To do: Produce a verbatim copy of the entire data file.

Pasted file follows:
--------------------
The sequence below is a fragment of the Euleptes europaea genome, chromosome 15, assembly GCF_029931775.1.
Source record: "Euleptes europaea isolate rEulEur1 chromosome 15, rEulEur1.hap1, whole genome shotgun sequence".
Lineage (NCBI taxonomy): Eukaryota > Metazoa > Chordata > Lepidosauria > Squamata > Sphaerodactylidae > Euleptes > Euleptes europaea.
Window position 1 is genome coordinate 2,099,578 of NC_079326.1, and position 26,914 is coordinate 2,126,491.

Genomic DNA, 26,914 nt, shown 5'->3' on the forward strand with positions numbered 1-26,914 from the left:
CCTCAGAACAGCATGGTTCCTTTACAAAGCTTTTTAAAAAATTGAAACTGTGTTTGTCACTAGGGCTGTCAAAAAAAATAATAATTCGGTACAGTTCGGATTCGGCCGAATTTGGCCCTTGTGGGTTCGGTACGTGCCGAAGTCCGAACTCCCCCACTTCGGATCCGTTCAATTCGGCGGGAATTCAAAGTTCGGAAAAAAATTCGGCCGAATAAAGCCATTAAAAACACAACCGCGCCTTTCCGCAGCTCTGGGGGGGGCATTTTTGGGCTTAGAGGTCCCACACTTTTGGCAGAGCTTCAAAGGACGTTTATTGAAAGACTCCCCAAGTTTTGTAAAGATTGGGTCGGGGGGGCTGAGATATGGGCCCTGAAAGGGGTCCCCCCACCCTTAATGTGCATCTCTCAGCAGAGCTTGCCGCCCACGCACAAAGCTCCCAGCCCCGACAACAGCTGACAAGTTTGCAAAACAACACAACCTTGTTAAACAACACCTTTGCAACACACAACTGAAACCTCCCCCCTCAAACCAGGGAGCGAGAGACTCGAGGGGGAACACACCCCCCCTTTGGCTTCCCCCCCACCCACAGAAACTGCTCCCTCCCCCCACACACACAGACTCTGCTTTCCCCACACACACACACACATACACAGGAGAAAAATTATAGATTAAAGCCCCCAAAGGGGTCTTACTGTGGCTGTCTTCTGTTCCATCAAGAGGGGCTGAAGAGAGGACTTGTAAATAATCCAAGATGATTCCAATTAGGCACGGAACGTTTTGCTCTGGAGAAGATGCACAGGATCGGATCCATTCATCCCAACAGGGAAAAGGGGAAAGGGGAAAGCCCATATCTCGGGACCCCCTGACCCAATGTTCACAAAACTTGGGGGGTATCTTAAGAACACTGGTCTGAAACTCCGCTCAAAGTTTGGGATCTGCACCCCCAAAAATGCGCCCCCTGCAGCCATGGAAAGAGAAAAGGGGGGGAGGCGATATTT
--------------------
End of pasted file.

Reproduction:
The sequence below is a fragment of the Euleptes europaea genome, chromosome 15, assembly GCF_029931775.1.
Source record: "Euleptes europaea isolate rEulEur1 chromosome 15, rEulEur1.hap1, whole genome shotgun sequence".
Lineage (NCBI taxonomy): Eukaryota > Metazoa > Chordata > Lepidosauria > Squamata > Sphaerodactylidae > Euleptes > Euleptes europaea.
Window position 1 is genome coordinate 2,099,578 of NC_079326.1, and position 26,914 is coordinate 2,126,491.

Genomic DNA, 26,914 nt, shown 5'->3' on the forward strand with positions numbered 1-26,914 from the left:
CCTCAGAACAGCATGGTTCCTTTACAAAGCTTTTTAAAAAATTGAAACTGTGTTTGTCACTAGGGCTGTCAAAAAAAATAATAATTCGGTACAGTTCGGATTCGGCCGAATTTGGCCCTTGTGGGTTCGGTACGTGCCGAAGTCCGAACTCCCCCACTTCGGATCCGTTCAATTCGGCGGGAATTCAAAGTTCGGAAAAAAATTCGGCCGAATAAAGCCATTAAAAACACAACCGCGCCTTTCCGCAGCTCTGGGGGGGGCATTTTTGGGCTTAGAGGTCCCACACTTTTGGCAGAGCTTCAAAGGACGTTTATTGAAAGACTCCCCAAGTTTTGTAAAGATTGGGTCGGGGGGGCTGAGATATGGGCCCTGAAAGGGGTCCCCCCACCCTTAATGTGCATCTCTCAGCAGAGCTTGCCGCCCACGCACAAAGCTCCCAGCCCCGACAACAGCTGACAAGTTTGCAAAACAACACAACCTTGTTAAACAACACCTTTGCAACACACAACTGAAACCTCCCCCCTCAAACCAGGGAGCGAGAGACTCGAGGGGGAACACACCCCCCCTTTGGCTTCCCCCCCACCCACAGAAACTGCTCCCTCCCCCCACACACACAGACTCTGCTTTCCCCACACACACACACACATACACAGGAGAAAAATTATAGATTAAAGCCCCCAAAGGGGTCTTACTGTGGCTGTCTTCTGTTCCATCAAGAGGGGCTGAAGAGAGGACTTGTAAATAATCCAAGATGATTCCAATTAGGCACGGAACGTTTTGCTCTGGAGAAGATGCACAGGATCGGATCCATTCATCCCAACAGGGAAAAGGGGAAAGGGGAAAGCCCATATCTCGGGACCCCCTGACCCAATGTTCACAAAACTTGGGGGGTATCTTAAGAACACTGGTCTGAAACTCCGCTCAAAGTTTGGGATCTGCACCCCCAAAAATGCGCCCCCTGCAGCCATGGAAAGAGAAAAGGGGGGGAGGCGATATTT